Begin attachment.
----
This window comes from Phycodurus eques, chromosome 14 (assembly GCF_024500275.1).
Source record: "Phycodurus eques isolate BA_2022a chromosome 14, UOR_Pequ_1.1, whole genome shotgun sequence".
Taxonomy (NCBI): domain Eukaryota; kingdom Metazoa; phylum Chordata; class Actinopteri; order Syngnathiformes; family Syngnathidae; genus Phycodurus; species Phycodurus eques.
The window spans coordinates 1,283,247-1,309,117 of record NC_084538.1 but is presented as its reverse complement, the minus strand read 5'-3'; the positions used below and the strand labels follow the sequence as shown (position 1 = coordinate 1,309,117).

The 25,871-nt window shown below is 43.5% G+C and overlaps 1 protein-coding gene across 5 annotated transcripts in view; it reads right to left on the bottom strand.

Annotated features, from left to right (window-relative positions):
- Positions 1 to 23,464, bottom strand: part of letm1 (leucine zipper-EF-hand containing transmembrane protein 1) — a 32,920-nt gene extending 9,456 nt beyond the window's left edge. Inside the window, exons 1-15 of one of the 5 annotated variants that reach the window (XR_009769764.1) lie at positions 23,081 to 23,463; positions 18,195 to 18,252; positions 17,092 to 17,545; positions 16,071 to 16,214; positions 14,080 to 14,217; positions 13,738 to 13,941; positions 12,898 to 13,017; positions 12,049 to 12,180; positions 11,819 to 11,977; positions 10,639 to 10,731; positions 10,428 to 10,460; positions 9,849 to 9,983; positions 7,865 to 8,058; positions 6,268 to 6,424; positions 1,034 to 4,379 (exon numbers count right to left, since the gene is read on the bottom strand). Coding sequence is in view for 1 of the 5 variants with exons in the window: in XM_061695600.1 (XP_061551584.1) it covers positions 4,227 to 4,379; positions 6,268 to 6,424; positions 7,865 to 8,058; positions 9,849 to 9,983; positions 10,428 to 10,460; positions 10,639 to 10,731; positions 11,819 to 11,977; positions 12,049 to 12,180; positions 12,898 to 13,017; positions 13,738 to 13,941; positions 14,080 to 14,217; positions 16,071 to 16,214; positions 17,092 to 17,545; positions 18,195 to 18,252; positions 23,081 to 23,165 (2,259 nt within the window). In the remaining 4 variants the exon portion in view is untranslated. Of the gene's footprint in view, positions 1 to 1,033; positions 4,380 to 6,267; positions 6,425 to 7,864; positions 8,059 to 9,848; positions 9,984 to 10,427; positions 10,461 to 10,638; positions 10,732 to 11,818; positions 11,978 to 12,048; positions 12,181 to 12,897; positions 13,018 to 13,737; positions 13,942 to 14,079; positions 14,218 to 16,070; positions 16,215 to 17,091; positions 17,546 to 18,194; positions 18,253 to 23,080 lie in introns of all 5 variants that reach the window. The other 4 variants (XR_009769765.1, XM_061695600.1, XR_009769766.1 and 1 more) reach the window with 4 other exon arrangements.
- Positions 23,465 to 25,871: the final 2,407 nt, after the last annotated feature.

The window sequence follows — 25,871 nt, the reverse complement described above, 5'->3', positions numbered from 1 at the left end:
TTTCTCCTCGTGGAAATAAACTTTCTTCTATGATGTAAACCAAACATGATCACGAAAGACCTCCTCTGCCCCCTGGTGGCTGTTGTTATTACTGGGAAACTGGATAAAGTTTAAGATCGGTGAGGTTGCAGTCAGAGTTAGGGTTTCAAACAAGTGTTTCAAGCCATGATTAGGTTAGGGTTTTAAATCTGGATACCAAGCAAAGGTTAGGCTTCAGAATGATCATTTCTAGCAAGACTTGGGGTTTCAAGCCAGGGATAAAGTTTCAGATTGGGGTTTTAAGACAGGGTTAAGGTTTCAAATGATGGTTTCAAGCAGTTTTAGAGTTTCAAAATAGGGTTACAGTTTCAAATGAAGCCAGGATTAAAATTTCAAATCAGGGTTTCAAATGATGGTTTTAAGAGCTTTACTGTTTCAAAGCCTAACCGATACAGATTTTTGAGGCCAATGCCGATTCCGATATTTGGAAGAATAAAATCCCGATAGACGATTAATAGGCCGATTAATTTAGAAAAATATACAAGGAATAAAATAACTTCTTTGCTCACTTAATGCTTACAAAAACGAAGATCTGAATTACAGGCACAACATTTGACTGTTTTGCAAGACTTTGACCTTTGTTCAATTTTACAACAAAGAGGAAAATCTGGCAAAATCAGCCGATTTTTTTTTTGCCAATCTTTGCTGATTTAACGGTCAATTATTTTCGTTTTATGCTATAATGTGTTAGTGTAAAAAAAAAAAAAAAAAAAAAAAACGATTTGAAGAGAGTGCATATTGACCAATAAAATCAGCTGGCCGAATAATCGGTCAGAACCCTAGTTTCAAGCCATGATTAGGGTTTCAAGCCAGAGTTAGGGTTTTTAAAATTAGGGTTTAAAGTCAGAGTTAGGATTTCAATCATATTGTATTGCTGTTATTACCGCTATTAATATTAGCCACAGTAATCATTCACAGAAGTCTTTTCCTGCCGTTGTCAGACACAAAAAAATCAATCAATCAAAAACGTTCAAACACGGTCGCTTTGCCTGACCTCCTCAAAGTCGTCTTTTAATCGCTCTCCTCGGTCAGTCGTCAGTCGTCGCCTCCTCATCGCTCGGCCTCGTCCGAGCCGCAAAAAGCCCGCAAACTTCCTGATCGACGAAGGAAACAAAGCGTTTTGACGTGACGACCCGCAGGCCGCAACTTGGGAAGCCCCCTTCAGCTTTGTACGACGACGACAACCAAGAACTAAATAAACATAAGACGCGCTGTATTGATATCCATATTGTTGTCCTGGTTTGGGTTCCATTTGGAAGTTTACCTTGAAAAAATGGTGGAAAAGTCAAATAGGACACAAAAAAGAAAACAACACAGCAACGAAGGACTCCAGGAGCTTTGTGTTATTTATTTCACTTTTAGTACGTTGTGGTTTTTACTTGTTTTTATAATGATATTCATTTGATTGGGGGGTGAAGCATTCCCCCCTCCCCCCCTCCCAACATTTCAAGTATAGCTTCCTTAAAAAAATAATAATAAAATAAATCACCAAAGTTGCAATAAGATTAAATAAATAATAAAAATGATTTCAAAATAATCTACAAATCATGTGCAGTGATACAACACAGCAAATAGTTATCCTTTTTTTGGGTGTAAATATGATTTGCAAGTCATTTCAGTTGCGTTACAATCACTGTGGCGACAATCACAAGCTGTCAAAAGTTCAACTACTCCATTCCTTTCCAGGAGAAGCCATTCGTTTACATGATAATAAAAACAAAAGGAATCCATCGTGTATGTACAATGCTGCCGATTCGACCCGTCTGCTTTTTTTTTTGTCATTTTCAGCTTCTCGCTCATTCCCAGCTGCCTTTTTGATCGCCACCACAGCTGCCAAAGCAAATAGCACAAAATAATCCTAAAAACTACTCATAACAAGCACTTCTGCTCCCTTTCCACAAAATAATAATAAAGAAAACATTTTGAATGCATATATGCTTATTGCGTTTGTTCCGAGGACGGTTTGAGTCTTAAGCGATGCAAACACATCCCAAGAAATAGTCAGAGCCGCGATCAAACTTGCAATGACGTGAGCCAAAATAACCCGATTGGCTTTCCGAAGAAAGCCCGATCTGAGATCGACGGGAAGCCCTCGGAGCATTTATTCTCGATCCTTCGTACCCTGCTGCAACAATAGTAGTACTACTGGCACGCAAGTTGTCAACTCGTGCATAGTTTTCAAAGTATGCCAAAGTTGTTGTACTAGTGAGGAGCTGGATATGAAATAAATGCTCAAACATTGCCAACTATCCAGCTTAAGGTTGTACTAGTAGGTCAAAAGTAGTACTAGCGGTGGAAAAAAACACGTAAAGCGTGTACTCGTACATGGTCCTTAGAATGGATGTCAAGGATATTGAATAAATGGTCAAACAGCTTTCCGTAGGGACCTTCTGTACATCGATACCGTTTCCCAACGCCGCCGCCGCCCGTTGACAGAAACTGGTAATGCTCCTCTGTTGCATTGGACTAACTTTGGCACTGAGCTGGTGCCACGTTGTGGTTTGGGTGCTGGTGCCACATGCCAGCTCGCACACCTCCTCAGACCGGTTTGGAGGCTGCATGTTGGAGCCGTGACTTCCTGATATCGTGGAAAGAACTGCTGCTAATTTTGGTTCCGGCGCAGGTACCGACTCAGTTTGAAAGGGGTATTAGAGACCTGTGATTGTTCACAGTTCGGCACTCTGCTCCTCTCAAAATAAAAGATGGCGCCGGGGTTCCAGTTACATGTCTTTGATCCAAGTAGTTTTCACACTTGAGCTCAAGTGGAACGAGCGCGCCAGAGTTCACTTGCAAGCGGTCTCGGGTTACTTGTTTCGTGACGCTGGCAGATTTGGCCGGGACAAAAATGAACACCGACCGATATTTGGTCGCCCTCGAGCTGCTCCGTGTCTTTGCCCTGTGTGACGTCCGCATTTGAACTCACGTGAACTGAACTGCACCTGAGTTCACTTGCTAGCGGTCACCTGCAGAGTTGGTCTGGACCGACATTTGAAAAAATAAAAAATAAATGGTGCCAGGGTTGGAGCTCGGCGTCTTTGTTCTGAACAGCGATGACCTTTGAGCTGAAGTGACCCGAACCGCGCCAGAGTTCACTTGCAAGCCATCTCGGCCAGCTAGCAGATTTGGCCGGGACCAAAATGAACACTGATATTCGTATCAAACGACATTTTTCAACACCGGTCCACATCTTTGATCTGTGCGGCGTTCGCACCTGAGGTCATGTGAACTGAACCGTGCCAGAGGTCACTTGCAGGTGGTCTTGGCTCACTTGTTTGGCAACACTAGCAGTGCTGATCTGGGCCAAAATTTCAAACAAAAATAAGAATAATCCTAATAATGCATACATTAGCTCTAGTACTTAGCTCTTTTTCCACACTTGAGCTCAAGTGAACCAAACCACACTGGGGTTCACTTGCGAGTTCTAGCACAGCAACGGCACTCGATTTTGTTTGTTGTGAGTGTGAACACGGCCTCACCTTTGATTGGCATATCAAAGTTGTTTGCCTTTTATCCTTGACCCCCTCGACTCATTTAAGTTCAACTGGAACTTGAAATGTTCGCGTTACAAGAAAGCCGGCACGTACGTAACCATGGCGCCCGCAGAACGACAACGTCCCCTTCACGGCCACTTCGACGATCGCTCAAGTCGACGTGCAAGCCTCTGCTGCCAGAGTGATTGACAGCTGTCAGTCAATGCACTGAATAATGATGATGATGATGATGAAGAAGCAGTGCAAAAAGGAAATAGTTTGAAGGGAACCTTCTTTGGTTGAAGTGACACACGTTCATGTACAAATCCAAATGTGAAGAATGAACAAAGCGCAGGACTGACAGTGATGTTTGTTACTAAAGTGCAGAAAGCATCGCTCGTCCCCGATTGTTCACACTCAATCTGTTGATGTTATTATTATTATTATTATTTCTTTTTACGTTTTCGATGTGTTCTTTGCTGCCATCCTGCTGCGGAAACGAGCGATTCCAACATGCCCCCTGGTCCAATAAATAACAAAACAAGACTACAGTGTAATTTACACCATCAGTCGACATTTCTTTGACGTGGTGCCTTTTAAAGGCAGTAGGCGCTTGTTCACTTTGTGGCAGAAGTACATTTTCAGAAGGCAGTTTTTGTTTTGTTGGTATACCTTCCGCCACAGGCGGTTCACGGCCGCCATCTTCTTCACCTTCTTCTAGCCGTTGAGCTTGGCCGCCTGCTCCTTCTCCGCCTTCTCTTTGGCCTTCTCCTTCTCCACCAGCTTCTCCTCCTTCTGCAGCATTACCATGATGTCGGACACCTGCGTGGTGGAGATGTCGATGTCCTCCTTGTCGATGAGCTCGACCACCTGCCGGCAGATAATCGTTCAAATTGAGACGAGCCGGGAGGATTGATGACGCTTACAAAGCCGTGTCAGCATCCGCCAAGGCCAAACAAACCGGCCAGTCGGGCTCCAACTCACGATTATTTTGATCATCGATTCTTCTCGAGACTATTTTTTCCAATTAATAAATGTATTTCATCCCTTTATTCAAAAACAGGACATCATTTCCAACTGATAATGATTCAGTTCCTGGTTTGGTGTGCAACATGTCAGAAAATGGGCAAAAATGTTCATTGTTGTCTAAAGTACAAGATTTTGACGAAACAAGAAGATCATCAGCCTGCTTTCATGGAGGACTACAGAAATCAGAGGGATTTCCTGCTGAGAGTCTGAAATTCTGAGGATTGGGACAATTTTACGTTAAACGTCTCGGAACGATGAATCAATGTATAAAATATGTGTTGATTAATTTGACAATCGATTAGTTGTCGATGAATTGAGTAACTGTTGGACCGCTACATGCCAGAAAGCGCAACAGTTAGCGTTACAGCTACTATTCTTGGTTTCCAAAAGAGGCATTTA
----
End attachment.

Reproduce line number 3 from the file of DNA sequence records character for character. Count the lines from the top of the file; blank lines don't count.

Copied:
Taxonomy (NCBI): domain Eukaryota; kingdom Metazoa; phylum Chordata; class Actinopteri; order Syngnathiformes; family Syngnathidae; genus Phycodurus; species Phycodurus eques.